My guess is that you're referring to the ways in which whale song is relevant to the characters in Whale Talk.
Whales have a unique way of communicating underwater. Scientists are not exactly sure why whales "sing," but it is believed that the melodic vocalizations are used as a means of identifying each other as a form of echolocation and perhaps for the males to show fitness to the females. Far more interesting, though, is that these songs are unique to each individual. No two whales emit the same sounds, and it seems clear that whales (primarily humpback whales) "sing" even when alone.
Whale song in the novel is symbolic of TJ and his friends in a few ways. First is the idea that whales sing because they have to—it's just a form of individuality. TJ and the swim team represent the idea that being a "misfit" or an outcast can still produce beautiful things, in this case establishing that these kids are not broken, they're just different.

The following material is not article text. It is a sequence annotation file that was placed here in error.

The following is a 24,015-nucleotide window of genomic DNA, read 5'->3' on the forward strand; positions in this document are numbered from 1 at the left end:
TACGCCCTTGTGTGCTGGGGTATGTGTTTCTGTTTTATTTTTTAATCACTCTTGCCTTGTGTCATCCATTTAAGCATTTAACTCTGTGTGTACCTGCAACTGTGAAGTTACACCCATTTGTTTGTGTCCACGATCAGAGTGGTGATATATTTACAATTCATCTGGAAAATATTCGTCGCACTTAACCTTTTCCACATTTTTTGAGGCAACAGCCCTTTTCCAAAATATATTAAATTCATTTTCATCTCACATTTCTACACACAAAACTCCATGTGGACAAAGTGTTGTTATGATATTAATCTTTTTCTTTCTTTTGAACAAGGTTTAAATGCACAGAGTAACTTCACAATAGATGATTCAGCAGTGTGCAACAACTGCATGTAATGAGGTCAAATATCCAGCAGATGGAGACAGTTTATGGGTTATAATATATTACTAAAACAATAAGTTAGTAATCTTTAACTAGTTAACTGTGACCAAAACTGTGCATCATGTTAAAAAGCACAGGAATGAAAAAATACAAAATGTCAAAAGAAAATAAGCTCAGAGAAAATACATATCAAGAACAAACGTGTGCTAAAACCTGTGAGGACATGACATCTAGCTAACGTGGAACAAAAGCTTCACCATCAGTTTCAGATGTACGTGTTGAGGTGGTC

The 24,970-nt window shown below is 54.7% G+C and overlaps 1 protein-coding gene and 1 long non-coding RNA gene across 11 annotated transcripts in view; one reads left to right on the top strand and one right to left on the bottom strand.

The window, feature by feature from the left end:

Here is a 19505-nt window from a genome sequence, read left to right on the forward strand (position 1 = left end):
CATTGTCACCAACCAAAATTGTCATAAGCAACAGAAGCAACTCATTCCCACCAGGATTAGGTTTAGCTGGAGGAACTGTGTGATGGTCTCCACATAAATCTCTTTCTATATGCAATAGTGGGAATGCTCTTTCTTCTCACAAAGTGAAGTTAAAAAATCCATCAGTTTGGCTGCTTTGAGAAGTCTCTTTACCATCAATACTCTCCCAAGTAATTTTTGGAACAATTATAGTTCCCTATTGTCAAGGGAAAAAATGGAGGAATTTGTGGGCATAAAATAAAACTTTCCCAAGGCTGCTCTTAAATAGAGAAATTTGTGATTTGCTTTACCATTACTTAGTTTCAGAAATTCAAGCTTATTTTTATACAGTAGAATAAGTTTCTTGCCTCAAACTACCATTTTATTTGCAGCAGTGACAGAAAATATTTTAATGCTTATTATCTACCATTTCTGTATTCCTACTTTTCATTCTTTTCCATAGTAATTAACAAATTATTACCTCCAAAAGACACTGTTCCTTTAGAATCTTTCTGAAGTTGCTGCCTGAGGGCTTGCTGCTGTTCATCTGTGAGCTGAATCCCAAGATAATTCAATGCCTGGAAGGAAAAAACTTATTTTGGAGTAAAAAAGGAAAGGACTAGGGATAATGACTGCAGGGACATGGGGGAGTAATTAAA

Second, whales are useless on land but are absolutely at home in water. Obviously the swim team doesn't live underwater, but the idea is that the pool is where they not only survive, but thrive. TJ and his "tribe" have endured heartbreak, trauma, and loneliness, but they find a family, a sense of belonging in each other because they decided to literally "dive in."
Last (for our purposes—there are plenty more examples in the book) is the idea that writers have used water to symbolize rebirth for a long time. Babies live in water for their first 9 months, but they emerge into the world as unique individuals. In many ways, the kids on the swim team are reborn in the pool. They have been bullied, treated poorly by their peers and, in some cases, by the teachers at the school, but being part of a team has affirmed that being unique is something to celebrate.